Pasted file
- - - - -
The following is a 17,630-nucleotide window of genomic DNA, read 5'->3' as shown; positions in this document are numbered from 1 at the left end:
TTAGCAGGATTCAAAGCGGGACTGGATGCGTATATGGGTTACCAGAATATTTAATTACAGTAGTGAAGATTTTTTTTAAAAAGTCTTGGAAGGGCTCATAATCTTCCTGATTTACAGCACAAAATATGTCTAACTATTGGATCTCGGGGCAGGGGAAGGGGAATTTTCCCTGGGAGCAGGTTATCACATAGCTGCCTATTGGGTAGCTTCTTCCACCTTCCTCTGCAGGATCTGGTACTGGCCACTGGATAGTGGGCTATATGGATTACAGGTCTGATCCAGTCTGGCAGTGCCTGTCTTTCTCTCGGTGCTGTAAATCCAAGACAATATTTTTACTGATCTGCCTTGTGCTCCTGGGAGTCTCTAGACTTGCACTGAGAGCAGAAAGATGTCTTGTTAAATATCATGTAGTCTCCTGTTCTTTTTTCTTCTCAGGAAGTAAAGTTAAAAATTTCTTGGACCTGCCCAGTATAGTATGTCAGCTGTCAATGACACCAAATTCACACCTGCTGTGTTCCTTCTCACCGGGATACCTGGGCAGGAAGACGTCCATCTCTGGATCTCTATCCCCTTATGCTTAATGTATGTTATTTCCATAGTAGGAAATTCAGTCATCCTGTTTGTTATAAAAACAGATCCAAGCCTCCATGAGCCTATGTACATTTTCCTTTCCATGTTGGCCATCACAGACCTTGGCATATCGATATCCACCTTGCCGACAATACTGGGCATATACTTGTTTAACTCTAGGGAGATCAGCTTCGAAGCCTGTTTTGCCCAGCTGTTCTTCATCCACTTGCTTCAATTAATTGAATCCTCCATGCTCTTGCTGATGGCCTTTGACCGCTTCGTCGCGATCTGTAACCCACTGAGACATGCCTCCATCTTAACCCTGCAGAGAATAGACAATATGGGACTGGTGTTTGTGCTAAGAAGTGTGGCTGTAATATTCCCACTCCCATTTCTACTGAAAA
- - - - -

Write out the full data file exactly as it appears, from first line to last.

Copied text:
The following is a 17,630-nucleotide window of genomic DNA, read 5'->3' as shown; positions in this document are numbered from 1 at the left end:
TTAGCAGGATTCAAAGCGGGACTGGATGCGTATATGGGTTACCAGAATATTTAATTACAGTAGTGAAGATTTTTTTTAAAAAGTCTTGGAAGGGCTCATAATCTTCCTGATTTACAGCACAAAATATGTCTAACTATTGGATCTCGGGGCAGGGGAAGGGGAATTTTCCCTGGGAGCAGGTTATCACATAGCTGCCTATTGGGTAGCTTCTTCCACCTTCCTCTGCAGGATCTGGTACTGGCCACTGGATAGTGGGCTATATGGATTACAGGTCTGATCCAGTCTGGCAGTGCCTGTCTTTCTCTCGGTGCTGTAAATCCAAGACAATATTTTTACTGATCTGCCTTGTGCTCCTGGGAGTCTCTAGACTTGCACTGAGAGCAGAAAGATGTCTTGTTAAATATCATGTAGTCTCCTGTTCTTTTTTCTTCTCAGGAAGTAAAGTTAAAAATTTCTTGGACCTGCCCAGTATAGTATGTCAGCTGTCAATGACACCAAATTCACACCTGCTGTGTTCCTTCTCACCGGGATACCTGGGCAGGAAGACGTCCATCTCTGGATCTCTATCCCCTTATGCTTAATGTATGTTATTTCCATAGTAGGAAATTCAGTCATCCTGTTTGTTATAAAAACAGATCCAAGCCTCCATGAGCCTATGTACATTTTCCTTTCCATGTTGGCCATCACAGACCTTGGCATATCGATATCCACCTTGCCGACAATACTGGGCATATACTTGTTTAACTCTAGGGAGATCAGCTTCGAAGCCTGTTTTGCCCAGCTGTTCTTCATCCACTTGCTTCAATTAATTGAATCCTCCATGCTCTTGCTGATGGCCTTTGACCGCTTCGTCGCGATCTGTAACCCACTGAGACATGCCTCCATCTTAACCCTGCAGAGAATAGACAATATGGGACTGGTGTTTGTGCTAAGAAGTGTGGCTGTAATATTCCCACTCCCATTTCTACTGAAAA